Condition of Gabrielle Giffords and other Arizona shooting victims updated
Doctors at University Medical Center said Tuesday that the condition of Rep. Gabrielle Giffords (D-Ariz.) is unchanged from Monday.
Giffords, 40, remains in critical condition after she and 19 other people were shot Saturday at an event she was holding to meet constituents outside a Tucson supermarket. Six were killed and 14, including Giffords, were wounded when a young man with apparent mental problems opened fire on the gathering with a handgun.
"She's holding her own," said Michael Lemole, chief of neurosurgery. "She's following simple commands."
The commands include squeezing a hand, wiggling toes, giving a thumbs up sign. Lemole said he'd seen Giffords scratch her nose -- all positive signs. Doctors said concerns about swelling of her brain have gone down each day. Giffords has yet to open her eyes. Lemole said it is "hard to say" if she recognizes her family -- in part because she's been sedated.
Lemole said Giffords is breathing on her own but doctors are keeping the breathing tube in to keep her airways clear. "This phase is up to her. It's week to week, month to month," Lemole said. "We have to play by her timeline, not according to ours. We're very encouraged." Based on the severity of her injury, he said, "She has no right to look this good. We're hopeful."
Doctors brought in military physicians who are experts in severe brain injuries who said "she's thriving" and that the bullet entered the skull and exited out the back.
Six patients remain at the hospital with Giffords. Besides Giffords, three are in serious condition and two in fair condition.
Giffords's husband and parents have been at her bedside in the hospital's ICU unit. Lemole said they "understand the severity" of her condition and "they remain upbeat.
"They're taking it as well as they can," he said.
Giffords's husband is due to go on a shuttle mission in April.
Peter Rhee, the division chief of trauma at the hospital, said he thinks Giffords has a "101 percent chance" of surviving. "I can't tell you whether she will be in a vegetative state. I hope not."
The daughters of Dorwin and Mavanell "Mavy" Stoddard spoke at a press conference about their mother who survived because their father died, shielding her from bullets.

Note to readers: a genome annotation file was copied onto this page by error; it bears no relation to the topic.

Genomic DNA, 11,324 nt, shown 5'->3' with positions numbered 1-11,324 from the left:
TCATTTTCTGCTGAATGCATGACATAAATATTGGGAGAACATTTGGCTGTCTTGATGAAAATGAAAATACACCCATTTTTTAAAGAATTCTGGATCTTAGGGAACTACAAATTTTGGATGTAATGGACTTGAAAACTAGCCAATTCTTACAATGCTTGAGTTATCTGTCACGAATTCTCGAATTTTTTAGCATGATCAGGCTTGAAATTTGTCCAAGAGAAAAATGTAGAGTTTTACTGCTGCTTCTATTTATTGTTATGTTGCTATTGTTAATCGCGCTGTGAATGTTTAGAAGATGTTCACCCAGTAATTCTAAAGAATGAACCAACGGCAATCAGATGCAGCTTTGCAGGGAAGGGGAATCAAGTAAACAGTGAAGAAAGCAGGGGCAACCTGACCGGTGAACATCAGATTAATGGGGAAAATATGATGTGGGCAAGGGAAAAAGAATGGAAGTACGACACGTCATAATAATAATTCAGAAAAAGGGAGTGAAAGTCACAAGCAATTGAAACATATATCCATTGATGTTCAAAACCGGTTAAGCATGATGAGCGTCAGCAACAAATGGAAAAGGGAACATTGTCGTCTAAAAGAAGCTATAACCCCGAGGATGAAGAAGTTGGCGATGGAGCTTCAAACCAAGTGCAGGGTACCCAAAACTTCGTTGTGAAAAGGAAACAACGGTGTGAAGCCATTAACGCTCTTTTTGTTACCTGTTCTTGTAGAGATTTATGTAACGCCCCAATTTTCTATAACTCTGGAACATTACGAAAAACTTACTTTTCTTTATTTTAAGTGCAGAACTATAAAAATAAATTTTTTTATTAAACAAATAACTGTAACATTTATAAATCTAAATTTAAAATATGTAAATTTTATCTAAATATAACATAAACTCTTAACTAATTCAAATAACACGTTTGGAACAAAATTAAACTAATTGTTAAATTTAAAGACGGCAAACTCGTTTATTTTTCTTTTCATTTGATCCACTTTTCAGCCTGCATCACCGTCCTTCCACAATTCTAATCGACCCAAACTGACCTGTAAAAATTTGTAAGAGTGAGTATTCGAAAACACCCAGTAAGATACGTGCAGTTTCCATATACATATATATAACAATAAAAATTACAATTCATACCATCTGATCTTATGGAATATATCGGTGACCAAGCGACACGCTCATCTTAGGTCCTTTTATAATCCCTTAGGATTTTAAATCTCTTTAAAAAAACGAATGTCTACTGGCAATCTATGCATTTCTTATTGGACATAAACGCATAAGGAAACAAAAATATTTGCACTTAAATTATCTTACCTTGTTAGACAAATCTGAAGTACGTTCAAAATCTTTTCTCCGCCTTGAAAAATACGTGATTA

"He heard the shots and covered my mom with his own body, and protected her and saved her," said Penny Wilson, one of Mavy's daughters. "She has a lot of strength and her condition is good."
"As dad lay dying, mom didn't know she'd been hurt...And it wasn't until they got to the hospital that she seven realized she'd been shot," said Angela Robinson.
"It was a beautiful way to say goodbye. And go home."
The couple had been high school sweethearts who moved away and married other people. When their respective spouses died, they reconnected and married. They had been married 15 years.
Bill Hielman, the husband of Susie Hielman who took 9-year-old Christina Taylor Green to the Saturday event, said his wife was undergoing surgery on a fractured hip today and is expected to be using a walker for three months.
He said the Greens are "dear, sweet friends" and that he and Christina's father spent about 10 minutes on the phone crying about the incident. He said Susie, a former social worker, and Christina were holding hands as they waited in line to shake Giffords's hand. He said his wife is having flashbacks and in and out of sedation.
He said he's heard her screaming, "Christina, Christina let's get out of here."
She asked, "what about Christina and we told her the truth," he said
| January 11, 2011; 1:34 PM ET
Categories: 44 The Obama Presidency
Save & Share: Previous: Have you changed your tone because of the Arizona shootings?
Next: What President Obama should say (#obamashouldsay)